Onanian and Eric Sticker, a photographer and songwriter, considered day-care so both could continue working full-time, but it was expensive. The couple decided having one parent stay home would be a better option financially and for their son’s health after he came down with an illness after just an hour playing at a day-care centre.
Which parent would be home came down to simple math: Sticker, 43, stayed home because his wife, 41, earned more and had benefits such as health insurance after teaching in the same district for 11 years.
Being a full-time parent has been a great experience, but also very challenging, he said.
“It’s been the hardest job I’ve ever had — there’s no down time,” he said. Recently, the couple hired a babysitter 22 hours per week so Sticker could begin to focus on his career again part-time. Once their sons are in school, he intends to go back to work full-time.
“If there’s a stigma of men staying home, there shouldn’t be,” said Sticker. “The kids need a go-to parent and the more you share the load, the better off the kids are. It shows stability that both Mom and Dad are there for them.”
Laura Ruvolo Lipp and Brian Lipp
Denville, New Jersey
Brian Lipp became a stay-at-home dad almost by chance. For the past 6 years, his two sons, age four and six, went to day-care or were cared for with nannies while his wife, Laura Ruvolo Lipp, worked as a lawyer.
Brian, 36, began a new job in March as an information technology executive. The new position came with an hour commute and no flexibility.
Laura had already faced down an inflexible workplace. The 36-year-old had worked for two law firms that advertised themselves as family-friendly. But her bosses weren’t tolerant when she arrived late because of childcare or other child-related issues. In early 2012, Laura started her own family law practice so she could set her own hours and have more time for her sons.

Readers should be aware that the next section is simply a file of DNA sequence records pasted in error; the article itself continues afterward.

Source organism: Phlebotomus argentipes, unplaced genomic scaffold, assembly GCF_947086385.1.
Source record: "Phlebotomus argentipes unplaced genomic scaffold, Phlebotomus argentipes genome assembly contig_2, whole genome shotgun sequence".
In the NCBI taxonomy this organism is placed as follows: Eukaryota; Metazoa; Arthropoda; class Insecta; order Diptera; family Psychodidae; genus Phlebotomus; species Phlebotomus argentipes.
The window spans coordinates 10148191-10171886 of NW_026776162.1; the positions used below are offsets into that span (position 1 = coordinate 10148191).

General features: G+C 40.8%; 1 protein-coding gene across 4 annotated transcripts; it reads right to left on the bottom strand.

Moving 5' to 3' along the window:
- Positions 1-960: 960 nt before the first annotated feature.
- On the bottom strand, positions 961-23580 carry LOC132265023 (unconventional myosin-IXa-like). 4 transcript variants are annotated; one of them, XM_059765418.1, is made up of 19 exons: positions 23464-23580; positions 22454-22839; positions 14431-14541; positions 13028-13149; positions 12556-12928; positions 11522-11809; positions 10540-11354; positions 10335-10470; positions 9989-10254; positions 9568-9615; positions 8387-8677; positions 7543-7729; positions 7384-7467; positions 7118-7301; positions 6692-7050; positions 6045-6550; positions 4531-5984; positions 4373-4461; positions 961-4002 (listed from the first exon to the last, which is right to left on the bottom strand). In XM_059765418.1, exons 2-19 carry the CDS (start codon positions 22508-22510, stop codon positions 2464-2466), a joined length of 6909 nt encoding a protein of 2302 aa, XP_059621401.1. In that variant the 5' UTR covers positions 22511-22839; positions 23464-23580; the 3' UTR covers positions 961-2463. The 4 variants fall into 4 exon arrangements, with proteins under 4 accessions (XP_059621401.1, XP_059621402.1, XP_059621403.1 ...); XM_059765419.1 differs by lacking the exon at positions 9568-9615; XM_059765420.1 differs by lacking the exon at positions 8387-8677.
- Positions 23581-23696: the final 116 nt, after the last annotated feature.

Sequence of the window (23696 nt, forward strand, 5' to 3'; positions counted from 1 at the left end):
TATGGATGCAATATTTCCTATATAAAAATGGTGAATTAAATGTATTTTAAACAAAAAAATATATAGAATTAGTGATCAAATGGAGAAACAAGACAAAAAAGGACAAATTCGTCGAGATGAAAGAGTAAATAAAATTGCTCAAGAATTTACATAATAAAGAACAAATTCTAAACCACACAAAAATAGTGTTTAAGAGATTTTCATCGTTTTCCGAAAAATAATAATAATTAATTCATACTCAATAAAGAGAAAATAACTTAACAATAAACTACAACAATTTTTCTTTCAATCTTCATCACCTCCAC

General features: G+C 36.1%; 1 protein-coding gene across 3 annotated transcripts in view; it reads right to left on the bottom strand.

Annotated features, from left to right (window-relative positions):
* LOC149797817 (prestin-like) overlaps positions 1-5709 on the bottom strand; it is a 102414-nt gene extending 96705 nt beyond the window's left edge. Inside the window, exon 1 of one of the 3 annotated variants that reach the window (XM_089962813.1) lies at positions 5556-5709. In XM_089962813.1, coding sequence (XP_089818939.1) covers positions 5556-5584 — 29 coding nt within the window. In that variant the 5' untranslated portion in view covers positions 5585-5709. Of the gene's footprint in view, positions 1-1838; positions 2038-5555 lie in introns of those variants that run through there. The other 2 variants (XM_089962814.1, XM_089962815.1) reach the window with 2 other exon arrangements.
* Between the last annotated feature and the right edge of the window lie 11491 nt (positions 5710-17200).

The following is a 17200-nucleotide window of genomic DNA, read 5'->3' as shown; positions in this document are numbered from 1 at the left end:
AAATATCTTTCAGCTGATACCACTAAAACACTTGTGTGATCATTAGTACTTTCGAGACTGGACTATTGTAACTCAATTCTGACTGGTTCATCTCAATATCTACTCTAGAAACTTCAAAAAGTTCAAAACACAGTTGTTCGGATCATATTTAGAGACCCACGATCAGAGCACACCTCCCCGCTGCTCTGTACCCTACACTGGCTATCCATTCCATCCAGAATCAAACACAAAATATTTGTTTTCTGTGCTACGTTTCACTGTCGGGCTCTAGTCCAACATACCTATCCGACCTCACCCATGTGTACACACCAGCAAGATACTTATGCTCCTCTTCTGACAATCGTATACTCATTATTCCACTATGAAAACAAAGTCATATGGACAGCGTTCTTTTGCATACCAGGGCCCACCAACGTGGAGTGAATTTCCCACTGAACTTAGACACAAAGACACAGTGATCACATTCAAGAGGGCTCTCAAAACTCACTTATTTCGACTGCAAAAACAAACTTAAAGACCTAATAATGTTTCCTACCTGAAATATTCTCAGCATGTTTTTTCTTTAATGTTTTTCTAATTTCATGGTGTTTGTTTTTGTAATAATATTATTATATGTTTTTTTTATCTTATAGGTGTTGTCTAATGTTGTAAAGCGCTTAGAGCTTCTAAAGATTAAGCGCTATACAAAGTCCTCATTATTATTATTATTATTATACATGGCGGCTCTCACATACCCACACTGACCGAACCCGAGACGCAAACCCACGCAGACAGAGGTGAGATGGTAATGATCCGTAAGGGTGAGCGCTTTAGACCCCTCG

Now Brian’s new job and long commute meant his wife became the only go-to parent. That quickly affected her work. Every hour she was not working was an hour she couldn’t bill a client, reducing the family’s income and the attention her clients needed.
The couple reviewed their finances and realized that if Brian stayed home, they could save $2,300 per month on day-care. If Laura worked a few extra hours each week at her hourly rate, she could make up the difference in the portion of her husband’s salary that was not already going toward childcare. So Brian quit his job in May.
“I don’t think there’s any way to have it all,” said Laura. She noted that many people focus on moms needing flexibility, “but they don’t focus on dad’s flexibility.”
Brian has not entirely left the work world. He maintains the technology systems at his wife’s firm — free of charge. He said he would go back to work full-time if the family needed him to do so, but he prefers being involved with his children.
“What’s the difference when the man has the high-paid job?” he asked. “There’s no difference.”
Steven and Dana Reyngoudt
Hasbrouck Heights, NJ
Steven Reyngoudt, currently a wine sales consultant with flexible hours, cares for his three daughters — who are 16-months-old, five-years-old and eight-years-old — while his wife pursues her career as a senior marketing director for a television network. The couple decided after the birth of their second daughter in 2007 that Steven would focus more on the children, primarily because Dana had a more lucrative career.
“I’m more comfortable having a job, not a career, and I don’t think my wife could be a stay-at-home mom,” he said.
Since Steven still works, the Reyngoudt family relies on a support system that includes Dana’s mother and day-care.
Because of their arrangement, the couple’s three daughters see a different family unit. “Their mother moves forward in her career and still makes time for them, but their father picks them up from school and does all the cooking,” said Steven, 37. “It’s good for them to see this.”
His wife, who was not available for comment for this story, works 50 to 60 hours per week, but attends as many of the children’s activities as she can.
“On career day, my daughter was extremely proud and happy that her mother talked about her job,” said Steven.